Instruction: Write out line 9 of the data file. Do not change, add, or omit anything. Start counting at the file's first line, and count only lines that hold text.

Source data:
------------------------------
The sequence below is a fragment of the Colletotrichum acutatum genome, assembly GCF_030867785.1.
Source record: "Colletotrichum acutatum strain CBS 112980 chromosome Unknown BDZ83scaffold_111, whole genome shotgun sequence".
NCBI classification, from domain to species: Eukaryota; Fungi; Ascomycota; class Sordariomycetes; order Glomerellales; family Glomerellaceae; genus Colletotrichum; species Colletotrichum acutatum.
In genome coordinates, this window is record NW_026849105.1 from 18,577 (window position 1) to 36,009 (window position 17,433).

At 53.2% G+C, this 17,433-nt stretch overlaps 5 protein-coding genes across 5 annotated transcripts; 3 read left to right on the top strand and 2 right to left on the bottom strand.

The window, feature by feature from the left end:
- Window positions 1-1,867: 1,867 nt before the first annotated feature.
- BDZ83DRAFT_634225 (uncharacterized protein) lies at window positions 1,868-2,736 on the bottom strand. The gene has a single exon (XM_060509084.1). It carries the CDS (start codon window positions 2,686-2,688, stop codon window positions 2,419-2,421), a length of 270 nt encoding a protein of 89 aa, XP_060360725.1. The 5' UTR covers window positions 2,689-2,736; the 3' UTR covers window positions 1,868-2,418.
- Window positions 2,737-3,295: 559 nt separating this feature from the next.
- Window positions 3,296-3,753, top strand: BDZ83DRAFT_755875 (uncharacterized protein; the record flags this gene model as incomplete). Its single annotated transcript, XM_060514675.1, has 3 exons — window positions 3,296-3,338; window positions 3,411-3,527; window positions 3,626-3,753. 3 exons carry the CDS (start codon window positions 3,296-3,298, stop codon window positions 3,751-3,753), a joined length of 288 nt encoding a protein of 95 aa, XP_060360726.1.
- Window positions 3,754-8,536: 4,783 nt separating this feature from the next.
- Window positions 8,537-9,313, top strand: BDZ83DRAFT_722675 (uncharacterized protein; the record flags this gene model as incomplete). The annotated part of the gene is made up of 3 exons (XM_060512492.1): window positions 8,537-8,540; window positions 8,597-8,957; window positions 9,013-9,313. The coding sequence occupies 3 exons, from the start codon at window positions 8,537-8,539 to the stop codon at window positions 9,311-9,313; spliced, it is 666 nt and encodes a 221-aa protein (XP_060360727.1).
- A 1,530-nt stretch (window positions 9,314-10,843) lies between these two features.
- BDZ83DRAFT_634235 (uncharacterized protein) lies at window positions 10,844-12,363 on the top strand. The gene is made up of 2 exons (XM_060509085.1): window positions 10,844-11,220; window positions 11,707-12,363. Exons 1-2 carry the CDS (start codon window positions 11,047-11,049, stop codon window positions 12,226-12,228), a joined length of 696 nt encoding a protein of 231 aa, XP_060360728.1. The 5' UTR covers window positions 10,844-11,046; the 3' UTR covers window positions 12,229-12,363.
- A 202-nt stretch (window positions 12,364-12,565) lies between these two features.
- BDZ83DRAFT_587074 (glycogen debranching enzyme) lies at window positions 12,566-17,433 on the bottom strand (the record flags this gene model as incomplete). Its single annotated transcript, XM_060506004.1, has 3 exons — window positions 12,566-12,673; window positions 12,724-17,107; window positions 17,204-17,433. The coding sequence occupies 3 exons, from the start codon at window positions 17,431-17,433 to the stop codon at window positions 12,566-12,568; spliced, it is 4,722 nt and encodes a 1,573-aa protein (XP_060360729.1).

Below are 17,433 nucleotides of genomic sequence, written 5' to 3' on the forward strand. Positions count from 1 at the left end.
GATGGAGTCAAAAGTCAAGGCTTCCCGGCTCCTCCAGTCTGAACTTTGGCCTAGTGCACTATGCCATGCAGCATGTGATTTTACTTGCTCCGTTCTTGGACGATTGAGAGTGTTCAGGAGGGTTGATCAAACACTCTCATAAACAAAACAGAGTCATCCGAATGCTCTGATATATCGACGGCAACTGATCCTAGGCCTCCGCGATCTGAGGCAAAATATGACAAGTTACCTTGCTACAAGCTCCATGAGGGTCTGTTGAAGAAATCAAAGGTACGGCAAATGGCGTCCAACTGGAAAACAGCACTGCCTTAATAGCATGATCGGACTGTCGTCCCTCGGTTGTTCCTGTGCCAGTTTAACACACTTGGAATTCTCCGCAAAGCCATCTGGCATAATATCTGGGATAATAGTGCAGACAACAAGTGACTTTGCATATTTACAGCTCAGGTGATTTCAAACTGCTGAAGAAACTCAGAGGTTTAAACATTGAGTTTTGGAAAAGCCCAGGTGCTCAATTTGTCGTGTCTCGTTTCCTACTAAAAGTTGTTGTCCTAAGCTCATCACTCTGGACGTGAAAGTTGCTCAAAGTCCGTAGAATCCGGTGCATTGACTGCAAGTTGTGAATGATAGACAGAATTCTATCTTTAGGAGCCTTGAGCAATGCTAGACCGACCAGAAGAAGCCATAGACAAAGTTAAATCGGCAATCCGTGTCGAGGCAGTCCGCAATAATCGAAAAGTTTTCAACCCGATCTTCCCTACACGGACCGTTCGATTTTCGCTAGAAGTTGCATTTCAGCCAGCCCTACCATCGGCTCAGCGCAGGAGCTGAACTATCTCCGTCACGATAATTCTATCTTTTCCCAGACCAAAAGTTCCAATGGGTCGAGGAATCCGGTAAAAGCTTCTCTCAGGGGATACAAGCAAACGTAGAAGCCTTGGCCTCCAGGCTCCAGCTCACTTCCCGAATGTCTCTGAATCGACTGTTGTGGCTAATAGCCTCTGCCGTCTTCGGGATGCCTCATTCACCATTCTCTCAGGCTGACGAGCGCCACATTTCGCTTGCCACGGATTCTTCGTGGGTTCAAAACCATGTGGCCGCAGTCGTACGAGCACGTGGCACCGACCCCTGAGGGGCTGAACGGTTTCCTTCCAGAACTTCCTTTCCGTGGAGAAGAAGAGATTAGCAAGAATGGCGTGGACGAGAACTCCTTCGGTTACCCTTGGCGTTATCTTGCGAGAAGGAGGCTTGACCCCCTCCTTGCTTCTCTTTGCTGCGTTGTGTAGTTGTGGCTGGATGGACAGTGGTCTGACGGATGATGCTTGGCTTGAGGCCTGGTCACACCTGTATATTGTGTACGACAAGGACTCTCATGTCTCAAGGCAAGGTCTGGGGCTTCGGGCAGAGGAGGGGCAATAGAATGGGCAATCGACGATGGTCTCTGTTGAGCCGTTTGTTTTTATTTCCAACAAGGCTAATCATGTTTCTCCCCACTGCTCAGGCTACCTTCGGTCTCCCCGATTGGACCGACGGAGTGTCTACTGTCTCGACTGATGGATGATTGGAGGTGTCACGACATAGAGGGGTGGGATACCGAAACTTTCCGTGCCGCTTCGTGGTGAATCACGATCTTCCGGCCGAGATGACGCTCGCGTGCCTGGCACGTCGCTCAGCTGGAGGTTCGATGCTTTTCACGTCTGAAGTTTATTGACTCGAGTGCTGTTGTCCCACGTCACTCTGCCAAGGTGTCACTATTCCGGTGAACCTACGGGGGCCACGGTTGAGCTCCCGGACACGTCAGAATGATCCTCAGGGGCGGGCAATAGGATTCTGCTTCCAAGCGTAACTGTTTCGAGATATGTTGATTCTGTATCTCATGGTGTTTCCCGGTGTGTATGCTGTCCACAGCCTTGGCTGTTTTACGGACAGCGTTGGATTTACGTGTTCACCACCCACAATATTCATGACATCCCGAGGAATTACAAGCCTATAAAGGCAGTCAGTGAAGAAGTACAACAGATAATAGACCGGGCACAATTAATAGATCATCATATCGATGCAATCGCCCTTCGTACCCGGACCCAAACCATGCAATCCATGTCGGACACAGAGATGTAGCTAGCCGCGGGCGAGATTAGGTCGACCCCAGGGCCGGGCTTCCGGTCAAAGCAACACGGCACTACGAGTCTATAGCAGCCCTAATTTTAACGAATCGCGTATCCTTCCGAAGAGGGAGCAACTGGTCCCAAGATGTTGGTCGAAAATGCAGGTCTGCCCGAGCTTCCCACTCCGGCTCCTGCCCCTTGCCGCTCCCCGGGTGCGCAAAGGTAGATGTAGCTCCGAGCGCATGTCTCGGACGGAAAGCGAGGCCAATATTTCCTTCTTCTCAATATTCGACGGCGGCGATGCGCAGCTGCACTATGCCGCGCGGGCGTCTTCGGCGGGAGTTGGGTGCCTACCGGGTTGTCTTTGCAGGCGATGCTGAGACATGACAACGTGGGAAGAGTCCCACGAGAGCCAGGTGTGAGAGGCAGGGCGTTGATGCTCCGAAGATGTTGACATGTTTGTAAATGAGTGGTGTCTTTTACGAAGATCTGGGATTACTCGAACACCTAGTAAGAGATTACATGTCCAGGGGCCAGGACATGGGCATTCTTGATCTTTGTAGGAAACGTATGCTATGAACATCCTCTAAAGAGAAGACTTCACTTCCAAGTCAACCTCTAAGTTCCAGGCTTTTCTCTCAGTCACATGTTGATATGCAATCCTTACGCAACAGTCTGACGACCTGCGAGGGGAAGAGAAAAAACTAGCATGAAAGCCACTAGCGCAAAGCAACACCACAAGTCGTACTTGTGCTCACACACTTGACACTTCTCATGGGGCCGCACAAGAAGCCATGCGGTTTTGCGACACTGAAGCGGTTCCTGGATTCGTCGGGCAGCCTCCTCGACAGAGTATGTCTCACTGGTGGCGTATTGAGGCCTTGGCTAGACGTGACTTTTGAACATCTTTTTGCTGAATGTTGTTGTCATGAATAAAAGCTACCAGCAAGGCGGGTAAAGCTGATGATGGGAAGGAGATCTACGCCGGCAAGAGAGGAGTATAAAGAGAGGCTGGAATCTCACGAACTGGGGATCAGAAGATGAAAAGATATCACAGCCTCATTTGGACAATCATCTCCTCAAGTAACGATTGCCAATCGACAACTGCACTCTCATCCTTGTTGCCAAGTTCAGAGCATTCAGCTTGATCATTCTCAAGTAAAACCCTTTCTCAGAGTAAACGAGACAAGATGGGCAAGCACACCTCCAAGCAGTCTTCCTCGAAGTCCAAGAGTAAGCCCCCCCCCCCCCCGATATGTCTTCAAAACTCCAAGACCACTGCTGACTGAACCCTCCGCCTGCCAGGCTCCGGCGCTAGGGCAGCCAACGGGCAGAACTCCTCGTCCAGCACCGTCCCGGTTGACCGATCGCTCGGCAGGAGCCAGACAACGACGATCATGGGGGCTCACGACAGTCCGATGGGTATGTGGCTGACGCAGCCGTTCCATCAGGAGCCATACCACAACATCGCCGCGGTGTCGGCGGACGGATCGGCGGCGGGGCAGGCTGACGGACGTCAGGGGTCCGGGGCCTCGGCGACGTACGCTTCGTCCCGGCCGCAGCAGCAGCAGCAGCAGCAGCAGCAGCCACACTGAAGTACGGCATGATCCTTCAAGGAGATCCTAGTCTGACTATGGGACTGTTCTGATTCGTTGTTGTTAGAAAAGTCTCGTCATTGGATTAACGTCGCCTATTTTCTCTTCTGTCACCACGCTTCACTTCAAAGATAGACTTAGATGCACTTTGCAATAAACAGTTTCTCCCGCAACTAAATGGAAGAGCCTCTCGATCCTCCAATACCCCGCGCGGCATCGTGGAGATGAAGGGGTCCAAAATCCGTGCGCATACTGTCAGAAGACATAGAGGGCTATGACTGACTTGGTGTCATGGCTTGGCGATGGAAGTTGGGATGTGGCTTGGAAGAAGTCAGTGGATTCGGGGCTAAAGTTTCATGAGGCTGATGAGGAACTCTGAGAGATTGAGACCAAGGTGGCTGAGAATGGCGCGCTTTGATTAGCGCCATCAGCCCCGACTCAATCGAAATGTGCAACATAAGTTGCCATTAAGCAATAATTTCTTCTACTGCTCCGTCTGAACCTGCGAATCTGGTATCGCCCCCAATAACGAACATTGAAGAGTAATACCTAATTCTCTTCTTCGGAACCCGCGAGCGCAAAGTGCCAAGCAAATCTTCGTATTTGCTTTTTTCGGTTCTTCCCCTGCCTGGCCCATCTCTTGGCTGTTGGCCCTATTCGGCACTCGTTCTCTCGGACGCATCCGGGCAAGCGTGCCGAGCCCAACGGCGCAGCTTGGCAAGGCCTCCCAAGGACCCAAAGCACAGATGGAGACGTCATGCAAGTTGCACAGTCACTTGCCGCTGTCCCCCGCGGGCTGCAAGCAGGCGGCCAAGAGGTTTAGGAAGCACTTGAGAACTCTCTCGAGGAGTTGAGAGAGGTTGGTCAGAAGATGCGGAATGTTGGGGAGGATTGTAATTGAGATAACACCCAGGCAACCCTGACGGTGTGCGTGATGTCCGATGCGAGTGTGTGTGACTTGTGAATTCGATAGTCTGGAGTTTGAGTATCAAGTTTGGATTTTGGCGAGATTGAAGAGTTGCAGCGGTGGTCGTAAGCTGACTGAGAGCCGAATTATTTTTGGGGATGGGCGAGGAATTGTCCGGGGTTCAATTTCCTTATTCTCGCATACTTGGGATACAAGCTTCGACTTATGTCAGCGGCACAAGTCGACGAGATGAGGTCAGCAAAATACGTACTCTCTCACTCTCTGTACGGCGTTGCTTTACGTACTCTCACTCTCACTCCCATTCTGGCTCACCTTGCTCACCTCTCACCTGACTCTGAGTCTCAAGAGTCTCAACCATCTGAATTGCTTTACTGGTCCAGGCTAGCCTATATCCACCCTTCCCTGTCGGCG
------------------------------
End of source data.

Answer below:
- Window positions 2,737-3,295: 559 nt separating this feature from the next.